Young people may sometimes wonder about their value.
Often they are criticised for being greedy, self-indulgent, or lazy. As one character says in a story by Chinese writer Lu Xun, “Each generation is worse than the last.”
But they are also described as the future of humanity. In 2015, the then United Nations Secretary-General Ban Ki-moon called them “invaluable partners who can advance meaningful solutions.”
He was speaking on International Youth Day, 12 August. This date was first declared in 2000, to shine a light on youth issues around the world while empowering young people to contribute fresh ideas and take proactive measures to make the world we live in a better place.
The Australian Bureau of Statistics (ABS) marked International Youth Day this year by gathering facts instead of opinions, using data from last year's Census results to create a “selfie” of the typical young Australian.
The Census counted 2,988,390 Australian residents aged 15 to 24, representing about one in eight (12.8%) of all Australian residents. The highest proportion (14.1%) lived in the ACT.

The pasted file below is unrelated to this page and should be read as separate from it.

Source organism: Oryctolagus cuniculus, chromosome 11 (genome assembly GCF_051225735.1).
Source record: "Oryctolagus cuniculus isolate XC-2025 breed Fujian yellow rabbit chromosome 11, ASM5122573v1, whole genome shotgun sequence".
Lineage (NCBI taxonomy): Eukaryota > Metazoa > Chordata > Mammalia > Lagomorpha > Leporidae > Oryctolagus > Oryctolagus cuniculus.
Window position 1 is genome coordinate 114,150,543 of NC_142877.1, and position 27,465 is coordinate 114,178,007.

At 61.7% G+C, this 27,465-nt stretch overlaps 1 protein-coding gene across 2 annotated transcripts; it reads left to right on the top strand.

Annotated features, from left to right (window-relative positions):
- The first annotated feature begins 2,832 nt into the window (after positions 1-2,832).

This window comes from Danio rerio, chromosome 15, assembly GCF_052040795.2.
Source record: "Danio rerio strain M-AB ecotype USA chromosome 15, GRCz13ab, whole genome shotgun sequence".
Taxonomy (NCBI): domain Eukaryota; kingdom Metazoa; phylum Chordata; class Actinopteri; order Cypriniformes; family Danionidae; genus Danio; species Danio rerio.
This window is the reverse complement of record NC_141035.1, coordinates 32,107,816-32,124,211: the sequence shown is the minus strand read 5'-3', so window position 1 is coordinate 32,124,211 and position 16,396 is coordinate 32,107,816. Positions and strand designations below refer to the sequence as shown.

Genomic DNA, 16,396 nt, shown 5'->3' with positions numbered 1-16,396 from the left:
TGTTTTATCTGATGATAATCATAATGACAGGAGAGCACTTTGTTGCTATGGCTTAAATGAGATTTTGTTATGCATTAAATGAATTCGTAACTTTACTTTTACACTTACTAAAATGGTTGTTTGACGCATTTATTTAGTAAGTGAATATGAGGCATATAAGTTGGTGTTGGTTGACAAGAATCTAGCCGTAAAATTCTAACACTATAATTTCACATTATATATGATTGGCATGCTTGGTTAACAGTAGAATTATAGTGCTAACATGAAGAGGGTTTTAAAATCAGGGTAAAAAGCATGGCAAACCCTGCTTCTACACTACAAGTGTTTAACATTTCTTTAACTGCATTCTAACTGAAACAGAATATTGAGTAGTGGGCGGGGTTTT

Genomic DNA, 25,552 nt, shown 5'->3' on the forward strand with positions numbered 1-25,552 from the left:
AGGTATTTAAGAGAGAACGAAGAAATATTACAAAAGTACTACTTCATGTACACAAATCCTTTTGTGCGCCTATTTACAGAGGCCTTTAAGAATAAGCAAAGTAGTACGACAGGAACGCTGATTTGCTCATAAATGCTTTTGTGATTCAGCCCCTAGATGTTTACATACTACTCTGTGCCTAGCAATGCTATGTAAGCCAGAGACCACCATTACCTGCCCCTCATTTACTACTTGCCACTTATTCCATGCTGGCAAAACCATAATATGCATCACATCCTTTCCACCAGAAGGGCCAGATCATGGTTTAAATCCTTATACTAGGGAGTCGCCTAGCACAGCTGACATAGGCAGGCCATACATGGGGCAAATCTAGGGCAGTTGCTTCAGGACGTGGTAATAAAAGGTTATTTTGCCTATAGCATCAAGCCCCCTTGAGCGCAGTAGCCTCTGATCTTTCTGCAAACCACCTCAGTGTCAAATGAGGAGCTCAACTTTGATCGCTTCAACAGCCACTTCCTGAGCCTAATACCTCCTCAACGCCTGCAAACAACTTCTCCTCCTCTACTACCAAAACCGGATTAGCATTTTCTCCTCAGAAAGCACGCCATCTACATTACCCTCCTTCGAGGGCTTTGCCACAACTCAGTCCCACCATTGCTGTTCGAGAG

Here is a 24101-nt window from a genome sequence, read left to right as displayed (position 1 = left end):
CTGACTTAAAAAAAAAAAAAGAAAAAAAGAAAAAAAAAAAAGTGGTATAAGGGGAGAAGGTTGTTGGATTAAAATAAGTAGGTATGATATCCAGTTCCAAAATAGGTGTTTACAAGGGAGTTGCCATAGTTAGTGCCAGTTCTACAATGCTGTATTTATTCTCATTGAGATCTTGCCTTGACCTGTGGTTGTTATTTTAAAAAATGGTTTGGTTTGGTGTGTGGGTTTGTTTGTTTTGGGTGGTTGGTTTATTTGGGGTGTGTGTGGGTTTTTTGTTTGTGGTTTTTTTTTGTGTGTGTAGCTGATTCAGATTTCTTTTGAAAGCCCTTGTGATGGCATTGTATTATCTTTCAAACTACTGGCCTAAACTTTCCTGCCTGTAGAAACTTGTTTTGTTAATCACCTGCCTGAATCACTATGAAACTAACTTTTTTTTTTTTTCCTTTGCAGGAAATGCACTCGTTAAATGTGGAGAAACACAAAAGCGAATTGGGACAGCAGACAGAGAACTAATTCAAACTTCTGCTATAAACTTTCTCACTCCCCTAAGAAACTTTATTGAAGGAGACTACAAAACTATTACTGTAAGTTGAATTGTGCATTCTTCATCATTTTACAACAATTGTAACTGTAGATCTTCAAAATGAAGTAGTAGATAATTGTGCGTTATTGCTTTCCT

This year, International Youth Day celebrates young people’s contribution to inclusion and social justice, and Census data shows that young Australians in this age range are more engaged than ever in helping their local community.
Over half a million of them, about one in six, said they spent time doing volunteer work in the 12 months prior to the Census. The ABS says this figure has grown continuously over recent Censuses, from around 450,000 in 2011, and just under 395,000 in 2006.
Around 151,000 said they provided unpaid assistance to a person with a disability in the two weeks prior to the Census, another figure that has steadily risen.
Education remains an important aspect of life for Australian youth, with more than half (58%, or 1.7 million) attending an educational institution.
The sustained increase in these figures shows that young people in Australia are committed to fostering peaceful and inclusive societies.